Project description:The cryptochrome (CRY) flavoproteins act as blue-light receptors in plants and insects, but perform light-independent functions at the core of the mammalian circadian clock. To drive clock oscillations, mammalian CRYs associate with the Period proteins (PERs) and together inhibit the transcription of their own genes. The SCF(FBXL3) ubiquitin ligase complex controls this negative feedback loop by promoting CRY ubiquitination and degradation. However, the molecular mechanisms of their interactions and the functional role of flavin adenine dinucleotide (FAD) binding in CRYs remain poorly understood. Here we report crystal structures of mammalian CRY2 in its apo, FAD-bound and FBXL3-SKP1-complexed forms. Distinct from other cryptochromes of known structures, mammalian CRY2 binds FAD dynamically with an open cofactor pocket. Notably, the F-box protein FBXL3 captures CRY2 by simultaneously occupying its FAD-binding pocket with a conserved carboxy-terminal tail and burying its PER-binding interface. This novel F-box-protein-substrate bipartite interaction is susceptible to disruption by both FAD and PERs, suggesting a new avenue for pharmacological targeting of the complex and a multifaceted regulatory mechanism of CRY ubiquitination.
Project description:Cryptochrome (CRY) is the primary circadian photoreceptor in Drosophila. It resets the circadian clock by promoting light-induced degradation of the clock proteins Timeless and Period, as well as its own proteolysis. The E3 ligases that ubiquitylate Timeless and Period before degradation are known and it is known that Drosophila (d) CRY is degraded by the ubiquitin-proteasome system as well. To identify the E3 ligase for dCRY we screened candidates in S2 cells by RNAi. Knockdown of each of the 25 putative F-box proteins identified by bioinformatics did not attenuate the light-induced degradation of dCRY. However, knockdown of a WD40 protein, Bromodomain and WD repeat domain containing 3 (Brwd3) (CG31132/Ramshackle) caused strong attenuation of dCRY degradation following light exposure. We found that BRWD3 functions as a Damage-specific DNA binding protein 1 (DDB1)- and CULLIN (CUL)4-associated factor in a Cullin4-RING Finger E3 Ligase (CRL4) that mediates light-dependent binding of dCRY to CUL4-ROC1-DDB1-BRWD3, inducing ubiquitylation of dCRY and its light-induced degradation. Thus, this study identifies a light-activated E3 ligase complex essential for light-mediated CRY degradation in Drosophila cells.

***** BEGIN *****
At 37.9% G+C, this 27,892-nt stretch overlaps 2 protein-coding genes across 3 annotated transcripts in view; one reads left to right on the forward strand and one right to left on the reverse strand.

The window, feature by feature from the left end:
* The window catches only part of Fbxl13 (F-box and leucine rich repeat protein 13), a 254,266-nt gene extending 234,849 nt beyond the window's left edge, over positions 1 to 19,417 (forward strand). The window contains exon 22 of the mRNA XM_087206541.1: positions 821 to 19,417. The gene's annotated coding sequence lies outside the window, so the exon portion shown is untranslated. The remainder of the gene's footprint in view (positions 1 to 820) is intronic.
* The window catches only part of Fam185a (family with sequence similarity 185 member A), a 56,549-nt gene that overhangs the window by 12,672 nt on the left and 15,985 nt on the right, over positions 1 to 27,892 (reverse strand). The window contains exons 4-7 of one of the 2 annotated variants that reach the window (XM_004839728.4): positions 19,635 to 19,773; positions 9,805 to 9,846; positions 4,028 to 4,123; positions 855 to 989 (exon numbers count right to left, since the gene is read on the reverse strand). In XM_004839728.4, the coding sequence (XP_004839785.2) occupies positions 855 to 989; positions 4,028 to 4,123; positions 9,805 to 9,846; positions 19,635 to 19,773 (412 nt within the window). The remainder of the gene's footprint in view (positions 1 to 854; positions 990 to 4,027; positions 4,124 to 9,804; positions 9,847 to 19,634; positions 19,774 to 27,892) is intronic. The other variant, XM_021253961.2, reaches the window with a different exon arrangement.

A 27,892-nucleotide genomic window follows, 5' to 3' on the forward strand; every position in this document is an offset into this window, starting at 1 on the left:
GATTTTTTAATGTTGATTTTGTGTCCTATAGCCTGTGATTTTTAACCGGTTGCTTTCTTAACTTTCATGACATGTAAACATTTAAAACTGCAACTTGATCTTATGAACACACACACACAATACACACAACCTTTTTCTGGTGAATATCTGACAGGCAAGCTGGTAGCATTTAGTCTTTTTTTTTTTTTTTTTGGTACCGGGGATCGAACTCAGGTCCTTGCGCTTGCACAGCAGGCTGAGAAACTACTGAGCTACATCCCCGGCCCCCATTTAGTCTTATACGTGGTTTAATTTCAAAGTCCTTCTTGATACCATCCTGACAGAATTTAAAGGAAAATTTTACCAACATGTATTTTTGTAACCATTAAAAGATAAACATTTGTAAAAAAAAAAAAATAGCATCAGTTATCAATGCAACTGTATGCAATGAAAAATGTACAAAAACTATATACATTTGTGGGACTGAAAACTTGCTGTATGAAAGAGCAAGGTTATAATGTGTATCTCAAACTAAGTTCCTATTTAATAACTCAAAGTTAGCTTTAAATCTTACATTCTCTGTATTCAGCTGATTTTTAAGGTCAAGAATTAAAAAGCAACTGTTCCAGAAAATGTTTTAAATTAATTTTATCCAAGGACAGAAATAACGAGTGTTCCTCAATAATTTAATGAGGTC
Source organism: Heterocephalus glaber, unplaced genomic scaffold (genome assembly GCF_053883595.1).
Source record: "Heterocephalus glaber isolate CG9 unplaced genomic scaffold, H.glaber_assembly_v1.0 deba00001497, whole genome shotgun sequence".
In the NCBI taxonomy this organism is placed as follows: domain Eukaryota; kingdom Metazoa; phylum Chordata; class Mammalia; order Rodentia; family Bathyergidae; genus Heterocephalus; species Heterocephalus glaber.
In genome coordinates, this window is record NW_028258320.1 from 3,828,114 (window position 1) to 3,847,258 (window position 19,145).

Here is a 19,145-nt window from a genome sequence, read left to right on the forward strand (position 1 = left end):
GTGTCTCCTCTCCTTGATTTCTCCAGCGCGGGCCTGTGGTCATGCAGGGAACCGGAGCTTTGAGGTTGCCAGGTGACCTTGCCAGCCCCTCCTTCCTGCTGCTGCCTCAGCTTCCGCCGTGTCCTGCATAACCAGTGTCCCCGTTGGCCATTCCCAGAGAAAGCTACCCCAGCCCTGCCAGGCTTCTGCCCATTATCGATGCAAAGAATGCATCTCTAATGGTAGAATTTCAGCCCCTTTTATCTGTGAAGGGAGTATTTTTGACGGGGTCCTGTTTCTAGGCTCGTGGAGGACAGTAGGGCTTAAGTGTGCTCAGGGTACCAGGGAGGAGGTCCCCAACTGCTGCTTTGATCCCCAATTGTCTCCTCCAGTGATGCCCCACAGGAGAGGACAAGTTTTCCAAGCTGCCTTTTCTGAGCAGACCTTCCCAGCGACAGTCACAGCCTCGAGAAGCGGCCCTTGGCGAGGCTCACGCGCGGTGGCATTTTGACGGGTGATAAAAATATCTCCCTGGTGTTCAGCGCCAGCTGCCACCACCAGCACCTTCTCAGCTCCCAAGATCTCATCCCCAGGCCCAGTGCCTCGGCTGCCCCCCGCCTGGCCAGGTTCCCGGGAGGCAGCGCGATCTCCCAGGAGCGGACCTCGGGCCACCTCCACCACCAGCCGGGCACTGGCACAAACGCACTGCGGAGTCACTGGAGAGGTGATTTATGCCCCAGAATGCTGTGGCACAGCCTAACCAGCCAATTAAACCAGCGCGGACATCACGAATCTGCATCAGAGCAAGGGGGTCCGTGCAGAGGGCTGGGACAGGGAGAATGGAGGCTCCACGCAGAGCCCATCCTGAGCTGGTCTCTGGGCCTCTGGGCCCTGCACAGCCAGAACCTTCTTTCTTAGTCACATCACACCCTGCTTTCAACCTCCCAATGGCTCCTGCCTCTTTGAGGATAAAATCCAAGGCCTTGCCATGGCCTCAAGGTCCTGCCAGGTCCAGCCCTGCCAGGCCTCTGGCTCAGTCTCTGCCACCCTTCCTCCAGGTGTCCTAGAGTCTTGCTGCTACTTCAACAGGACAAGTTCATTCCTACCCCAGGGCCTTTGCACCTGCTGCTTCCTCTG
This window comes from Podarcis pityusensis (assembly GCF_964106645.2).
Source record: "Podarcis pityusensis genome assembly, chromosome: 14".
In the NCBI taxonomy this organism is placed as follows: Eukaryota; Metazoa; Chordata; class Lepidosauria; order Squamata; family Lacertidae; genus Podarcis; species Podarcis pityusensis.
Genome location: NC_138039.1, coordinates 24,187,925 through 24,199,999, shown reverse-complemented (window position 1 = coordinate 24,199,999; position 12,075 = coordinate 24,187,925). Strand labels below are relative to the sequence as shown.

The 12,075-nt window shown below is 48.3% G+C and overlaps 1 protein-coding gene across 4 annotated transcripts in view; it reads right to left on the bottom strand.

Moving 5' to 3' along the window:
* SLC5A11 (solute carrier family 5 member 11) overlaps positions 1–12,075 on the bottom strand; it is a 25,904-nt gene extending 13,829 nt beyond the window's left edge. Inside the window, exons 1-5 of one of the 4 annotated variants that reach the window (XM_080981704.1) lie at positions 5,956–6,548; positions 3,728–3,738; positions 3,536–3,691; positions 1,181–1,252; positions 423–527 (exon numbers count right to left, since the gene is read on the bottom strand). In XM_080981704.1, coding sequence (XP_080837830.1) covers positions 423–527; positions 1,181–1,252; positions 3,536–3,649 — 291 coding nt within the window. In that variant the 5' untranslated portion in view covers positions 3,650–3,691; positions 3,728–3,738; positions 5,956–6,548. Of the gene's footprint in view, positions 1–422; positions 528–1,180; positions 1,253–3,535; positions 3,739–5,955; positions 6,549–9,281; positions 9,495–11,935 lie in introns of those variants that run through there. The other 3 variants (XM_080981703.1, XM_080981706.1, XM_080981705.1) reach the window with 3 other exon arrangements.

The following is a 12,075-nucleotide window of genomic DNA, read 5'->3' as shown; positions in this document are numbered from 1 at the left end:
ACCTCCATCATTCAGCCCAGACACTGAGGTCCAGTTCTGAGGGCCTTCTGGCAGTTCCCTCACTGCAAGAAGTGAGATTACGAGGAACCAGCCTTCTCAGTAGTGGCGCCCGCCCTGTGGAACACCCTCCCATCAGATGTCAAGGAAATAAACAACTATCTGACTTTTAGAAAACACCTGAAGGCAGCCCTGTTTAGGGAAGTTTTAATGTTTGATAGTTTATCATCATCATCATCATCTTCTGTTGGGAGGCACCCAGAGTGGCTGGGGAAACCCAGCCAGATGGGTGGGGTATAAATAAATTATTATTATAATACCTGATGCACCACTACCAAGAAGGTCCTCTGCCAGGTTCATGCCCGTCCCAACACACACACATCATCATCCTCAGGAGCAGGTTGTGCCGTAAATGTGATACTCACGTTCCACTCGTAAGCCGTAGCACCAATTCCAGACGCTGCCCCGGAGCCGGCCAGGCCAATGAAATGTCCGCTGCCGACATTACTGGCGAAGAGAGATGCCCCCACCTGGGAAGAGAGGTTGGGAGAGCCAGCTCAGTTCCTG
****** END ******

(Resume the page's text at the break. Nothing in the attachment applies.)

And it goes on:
Project description:Posttranslational regulation of clock proteins is an essential part of mammalian circadian rhythms, conferring sensitivity to metabolic state and offering promising targets for pharmacological control. Two such regulators, casein kinase 1 (CKI) and F-box and leucine-rich repeat protein 3 (FBXL3), modulate the stability of closely linked core clock proteins period (PER) and cryptochrome (CRY), respectively. Inhibition of either CKI or FBXL3 leads to longer periods, and their effects are independent despite targeting proteins with similar roles in clock function. A mechanistic understanding of this independence, however, has remained elusive. Our analysis of cellular circadian clock gene reporters further differentiated between the actions of CKI and FBXL3 by revealing opposite amplitude responses from each manipulation. To understand the functional relationship between the CKI-PER and FBXL3-CRY pathways, we generated robust mechanistic predictions by applying a bootstrap uncertainty analysis to multiple mathematical circadian models. Our results indicate that CKI primarily regulates the accumulating phase of the PER-CRY repressive complex by controlling the nuclear import rate, whereas FBXL3 separately regulates the duration of transcriptional repression in the nucleus. Dynamic simulations confirmed that this spatiotemporal separation is able to reproduce the independence of the two regulators in period regulation, as well as their opposite amplitude effect. As a result, this study provides further insight into the molecular clock machinery responsible for maintaining robust circadian rhythms.
Project description:The mammalian circadian clock is driven by a transcriptional-translational feedback loop, which produces robust 24-hr rhythms. Proper oscillation of the clock depends on the complex formation and periodic turnover of the Period and Cryptochrome proteins, which together inhibit their own transcriptional activator complex, CLOCK-BMAL1. We determined the crystal structure of the CRY-binding domain (CBD) of PER2 in complex with CRY2 at 2.8 Å resolution. PER2-CBD adopts a highly extended conformation, embracing CRY2 with a sinuous binding mode. Its N-terminal end tucks into CRY adjacent to a large pocket critical for CLOCK-BMAL1 binding, while its C-terminal half flanks the CRY2 C-terminal helix and sterically hinders the recognition of CRY2 by the FBXL3 ubiquitin ligase. Unexpectedly, a strictly conserved intermolecular zinc finger, whose integrity is important for clock rhythmicity, further stabilizes the complex. Our structure-guided analyses show that these interspersed CRY-interacting regions represent multiple functional modules of PERs at the CRY-binding interface.